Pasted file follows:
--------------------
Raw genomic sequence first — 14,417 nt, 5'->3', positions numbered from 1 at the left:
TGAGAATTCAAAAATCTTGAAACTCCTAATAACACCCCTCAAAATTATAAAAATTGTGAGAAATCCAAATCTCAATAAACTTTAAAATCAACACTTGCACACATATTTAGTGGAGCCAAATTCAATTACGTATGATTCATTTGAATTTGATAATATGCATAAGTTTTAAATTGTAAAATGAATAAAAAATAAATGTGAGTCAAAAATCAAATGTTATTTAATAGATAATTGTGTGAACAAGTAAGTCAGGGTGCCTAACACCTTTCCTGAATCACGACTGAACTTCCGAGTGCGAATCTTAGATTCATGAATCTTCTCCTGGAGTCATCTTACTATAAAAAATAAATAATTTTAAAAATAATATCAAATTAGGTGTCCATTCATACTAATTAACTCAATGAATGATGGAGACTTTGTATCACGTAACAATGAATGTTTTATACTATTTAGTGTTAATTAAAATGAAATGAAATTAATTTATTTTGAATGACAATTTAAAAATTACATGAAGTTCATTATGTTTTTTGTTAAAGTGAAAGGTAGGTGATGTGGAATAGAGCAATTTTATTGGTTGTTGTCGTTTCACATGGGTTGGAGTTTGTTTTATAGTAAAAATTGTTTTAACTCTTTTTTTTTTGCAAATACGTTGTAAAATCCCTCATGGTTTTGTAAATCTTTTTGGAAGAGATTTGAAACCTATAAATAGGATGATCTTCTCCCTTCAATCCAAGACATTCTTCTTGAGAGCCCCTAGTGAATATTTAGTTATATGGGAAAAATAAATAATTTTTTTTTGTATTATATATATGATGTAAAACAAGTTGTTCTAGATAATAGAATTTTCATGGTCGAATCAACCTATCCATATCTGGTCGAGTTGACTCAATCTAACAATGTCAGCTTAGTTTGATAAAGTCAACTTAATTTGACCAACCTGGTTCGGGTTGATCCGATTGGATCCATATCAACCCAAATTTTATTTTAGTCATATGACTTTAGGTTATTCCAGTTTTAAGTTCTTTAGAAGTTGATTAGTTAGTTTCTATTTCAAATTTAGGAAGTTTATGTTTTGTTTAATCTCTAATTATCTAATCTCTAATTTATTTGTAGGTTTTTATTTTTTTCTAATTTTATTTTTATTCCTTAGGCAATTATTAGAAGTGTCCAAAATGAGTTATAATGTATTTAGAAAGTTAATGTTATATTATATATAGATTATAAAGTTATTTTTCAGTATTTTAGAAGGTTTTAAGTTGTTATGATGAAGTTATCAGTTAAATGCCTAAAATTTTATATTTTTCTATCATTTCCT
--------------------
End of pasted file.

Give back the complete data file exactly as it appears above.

Raw genomic sequence first — 14,417 nt, 5'->3', positions numbered from 1 at the left:
TGAGAATTCAAAAATCTTGAAACTCCTAATAACACCCCTCAAAATTATAAAAATTGTGAGAAATCCAAATCTCAATAAACTTTAAAATCAACACTTGCACACATATTTAGTGGAGCCAAATTCAATTACGTATGATTCATTTGAATTTGATAATATGCATAAGTTTTAAATTGTAAAATGAATAAAAAATAAATGTGAGTCAAAAATCAAATGTTATTTAATAGATAATTGTGTGAACAAGTAAGTCAGGGTGCCTAACACCTTTCCTGAATCACGACTGAACTTCCGAGTGCGAATCTTAGATTCATGAATCTTCTCCTGGAGTCATCTTACTATAAAAAATAAATAATTTTAAAAATAATATCAAATTAGGTGTCCATTCATACTAATTAACTCAATGAATGATGGAGACTTTGTATCACGTAACAATGAATGTTTTATACTATTTAGTGTTAATTAAAATGAAATGAAATTAATTTATTTTGAATGACAATTTAAAAATTACATGAAGTTCATTATGTTTTTTGTTAAAGTGAAAGGTAGGTGATGTGGAATAGAGCAATTTTATTGGTTGTTGTCGTTTCACATGGGTTGGAGTTTGTTTTATAGTAAAAATTGTTTTAACTCTTTTTTTTTTGCAAATACGTTGTAAAATCCCTCATGGTTTTGTAAATCTTTTTGGAAGAGATTTGAAACCTATAAATAGGATGATCTTCTCCCTTCAATCCAAGACATTCTTCTTGAGAGCCCCTAGTGAATATTTAGTTATATGGGAAAAATAAATAATTTTTTTTTGTATTATATATATGATGTAAAACAAGTTGTTCTAGATAATAGAATTTTCATGGTCGAATCAACCTATCCATATCTGGTCGAGTTGACTCAATCTAACAATGTCAGCTTAGTTTGATAAAGTCAACTTAATTTGACCAACCTGGTTCGGGTTGATCCGATTGGATCCATATCAACCCAAATTTTATTTTAGTCATATGACTTTAGGTTATTCCAGTTTTAAGTTCTTTAGAAGTTGATTAGTTAGTTTCTATTTCAAATTTAGGAAGTTTATGTTTTGTTTAATCTCTAATTATCTAATCTCTAATTTATTTGTAGGTTTTTATTTTTTTCTAATTTTATTTTTATTCCTTAGGCAATTATTAGAAGTGTCCAAAATGAGTTATAATGTATTTAGAAAGTTAATGTTATATTATATATAGATTATAAAGTTATTTTTCAGTATTTTAGAAGGTTTTAAGTTGTTATGATGAAGTTATCAGTTAAATGCCTAAAATTTTATATTTTTCTATCATTTCCT